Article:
The Great Irish Famine is the most pivotal event in modern Irish history, with implications that cannot be underestimated. Over a million people perished between 1845-1852, and well over a million others fled to other locales within Europe and America. By 1850, the Irish made up a quarter of the population in Boston, New York City, Philadelphia, and Baltimore. The 2000 US census had 41 million people claim Irish ancestry, or one in five white Americans. This book considers how such a near total decimation of a country by natural causes could take place in industrialized, 19th century Europe and situates the Great Famine alongside other world famines for a more globally informed approach. It seeks to try and bear witness to the thousands and thousands of people who died and are buried in mass Famine pits or in fields and ditches, with little or nothing to remind us of their going. The centrality of the Famine workhouse as a place of destitution is also examined in depth. Likewise the atlas represents and documents the conditions and experiences of the many thousands who emigrated from Ireland in those desperate years, with case studies of famine emigrants in cities such as Liverpool, Glasgow, New York and Toronto. The Atlas places the devastating Irish Famine in greater historic context than has been attempted before, by including over 150 original maps of population decline, analysis and examples of poetry, contemporary art, written and oral accounts, numerous illustrations, and photography, all of which help to paint a fuller picture of the event and to trace its impact and legacy. In this comprehensive and stunningly illustrated volume, over fifty chapters on history, politics, geography, art, population, and folklore provide readers with a broad range of perspectives and insights into this event. -- Publisher description.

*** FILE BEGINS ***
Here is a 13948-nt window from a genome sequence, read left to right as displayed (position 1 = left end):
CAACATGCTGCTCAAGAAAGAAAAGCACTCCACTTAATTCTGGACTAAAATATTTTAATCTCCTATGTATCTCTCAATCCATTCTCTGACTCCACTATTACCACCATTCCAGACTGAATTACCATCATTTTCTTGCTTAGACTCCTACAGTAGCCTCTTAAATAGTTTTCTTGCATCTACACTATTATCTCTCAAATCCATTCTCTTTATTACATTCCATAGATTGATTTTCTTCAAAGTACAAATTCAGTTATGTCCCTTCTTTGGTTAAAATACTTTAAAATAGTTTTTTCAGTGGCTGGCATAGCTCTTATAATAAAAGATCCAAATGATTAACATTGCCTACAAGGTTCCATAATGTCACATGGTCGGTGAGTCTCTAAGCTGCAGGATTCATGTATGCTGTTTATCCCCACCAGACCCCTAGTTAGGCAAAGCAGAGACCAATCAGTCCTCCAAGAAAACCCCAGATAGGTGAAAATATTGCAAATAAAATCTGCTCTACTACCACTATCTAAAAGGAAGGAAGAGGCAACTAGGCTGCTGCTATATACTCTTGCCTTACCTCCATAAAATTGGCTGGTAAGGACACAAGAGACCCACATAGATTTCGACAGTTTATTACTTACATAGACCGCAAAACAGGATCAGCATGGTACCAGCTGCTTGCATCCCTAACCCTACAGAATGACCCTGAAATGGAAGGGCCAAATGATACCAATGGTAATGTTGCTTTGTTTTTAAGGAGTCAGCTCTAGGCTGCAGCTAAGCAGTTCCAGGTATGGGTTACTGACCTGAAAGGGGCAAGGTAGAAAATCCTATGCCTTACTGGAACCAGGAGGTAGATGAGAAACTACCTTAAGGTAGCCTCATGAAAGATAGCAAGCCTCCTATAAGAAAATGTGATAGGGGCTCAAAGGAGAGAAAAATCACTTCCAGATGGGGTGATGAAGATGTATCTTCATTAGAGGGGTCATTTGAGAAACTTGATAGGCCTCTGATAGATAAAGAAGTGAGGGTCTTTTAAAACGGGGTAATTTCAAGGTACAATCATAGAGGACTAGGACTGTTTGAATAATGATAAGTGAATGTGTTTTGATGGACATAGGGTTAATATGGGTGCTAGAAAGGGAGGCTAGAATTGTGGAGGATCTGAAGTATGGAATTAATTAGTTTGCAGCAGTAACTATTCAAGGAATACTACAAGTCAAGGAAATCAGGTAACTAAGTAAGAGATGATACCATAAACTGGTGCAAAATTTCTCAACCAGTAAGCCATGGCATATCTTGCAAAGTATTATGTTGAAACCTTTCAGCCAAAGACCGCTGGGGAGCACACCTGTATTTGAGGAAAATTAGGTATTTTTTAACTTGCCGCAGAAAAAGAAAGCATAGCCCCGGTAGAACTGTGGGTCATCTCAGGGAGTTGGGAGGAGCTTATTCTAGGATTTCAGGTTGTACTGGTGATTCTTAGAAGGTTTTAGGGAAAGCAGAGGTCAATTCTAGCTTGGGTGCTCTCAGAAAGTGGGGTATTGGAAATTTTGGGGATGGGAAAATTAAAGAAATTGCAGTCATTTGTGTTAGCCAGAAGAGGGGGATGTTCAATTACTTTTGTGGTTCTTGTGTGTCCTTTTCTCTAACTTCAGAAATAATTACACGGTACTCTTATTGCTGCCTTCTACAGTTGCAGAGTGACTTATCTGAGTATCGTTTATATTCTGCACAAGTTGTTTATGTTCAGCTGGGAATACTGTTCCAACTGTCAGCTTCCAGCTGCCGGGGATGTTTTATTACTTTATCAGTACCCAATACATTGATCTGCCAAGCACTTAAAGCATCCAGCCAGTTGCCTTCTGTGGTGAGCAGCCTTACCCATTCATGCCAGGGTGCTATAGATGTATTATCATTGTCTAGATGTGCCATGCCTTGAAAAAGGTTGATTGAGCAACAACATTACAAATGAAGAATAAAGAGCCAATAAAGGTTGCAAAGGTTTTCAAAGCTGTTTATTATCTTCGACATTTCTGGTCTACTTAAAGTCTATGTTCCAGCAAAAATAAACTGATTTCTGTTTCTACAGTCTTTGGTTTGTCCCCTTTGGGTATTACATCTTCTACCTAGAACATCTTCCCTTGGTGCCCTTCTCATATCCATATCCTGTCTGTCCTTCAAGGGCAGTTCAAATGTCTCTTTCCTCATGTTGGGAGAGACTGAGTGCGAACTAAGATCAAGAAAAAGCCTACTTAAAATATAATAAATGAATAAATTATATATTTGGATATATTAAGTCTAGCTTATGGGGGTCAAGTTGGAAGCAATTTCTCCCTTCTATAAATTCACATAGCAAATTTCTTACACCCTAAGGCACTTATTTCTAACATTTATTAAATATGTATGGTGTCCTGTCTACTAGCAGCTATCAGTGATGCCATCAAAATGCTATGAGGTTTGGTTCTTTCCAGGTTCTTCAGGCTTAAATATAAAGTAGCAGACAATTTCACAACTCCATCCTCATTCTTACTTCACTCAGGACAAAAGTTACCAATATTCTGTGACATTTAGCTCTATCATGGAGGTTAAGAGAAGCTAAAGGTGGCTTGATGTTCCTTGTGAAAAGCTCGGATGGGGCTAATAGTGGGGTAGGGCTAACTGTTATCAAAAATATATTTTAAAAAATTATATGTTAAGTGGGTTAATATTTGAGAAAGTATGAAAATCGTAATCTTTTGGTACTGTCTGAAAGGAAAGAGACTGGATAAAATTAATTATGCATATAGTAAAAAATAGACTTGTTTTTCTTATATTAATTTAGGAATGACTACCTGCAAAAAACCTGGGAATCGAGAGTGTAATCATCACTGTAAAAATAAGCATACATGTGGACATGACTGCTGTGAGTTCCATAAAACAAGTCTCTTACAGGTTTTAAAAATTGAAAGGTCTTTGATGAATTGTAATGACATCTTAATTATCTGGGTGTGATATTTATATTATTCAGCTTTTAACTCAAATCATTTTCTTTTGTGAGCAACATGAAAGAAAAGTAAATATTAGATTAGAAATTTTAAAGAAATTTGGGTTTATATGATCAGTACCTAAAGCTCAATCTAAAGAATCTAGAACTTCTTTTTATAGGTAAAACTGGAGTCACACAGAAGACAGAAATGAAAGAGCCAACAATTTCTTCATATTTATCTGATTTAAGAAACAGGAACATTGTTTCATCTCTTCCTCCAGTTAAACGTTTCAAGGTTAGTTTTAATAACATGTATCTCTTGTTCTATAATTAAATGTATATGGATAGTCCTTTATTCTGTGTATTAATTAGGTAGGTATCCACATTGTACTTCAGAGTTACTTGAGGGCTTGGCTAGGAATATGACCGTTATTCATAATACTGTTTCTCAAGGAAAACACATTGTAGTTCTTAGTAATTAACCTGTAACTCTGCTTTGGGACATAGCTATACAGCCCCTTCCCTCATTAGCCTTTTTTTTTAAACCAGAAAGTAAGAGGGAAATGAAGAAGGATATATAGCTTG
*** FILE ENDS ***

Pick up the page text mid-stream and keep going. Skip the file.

The History of the Irish Famine

Volume II: Emigration and the Great Irish Famine

Author: Gerard Moran

Publisher: Routledge

ISBN: 1315513676

Category: History

Page: 268

View: 9266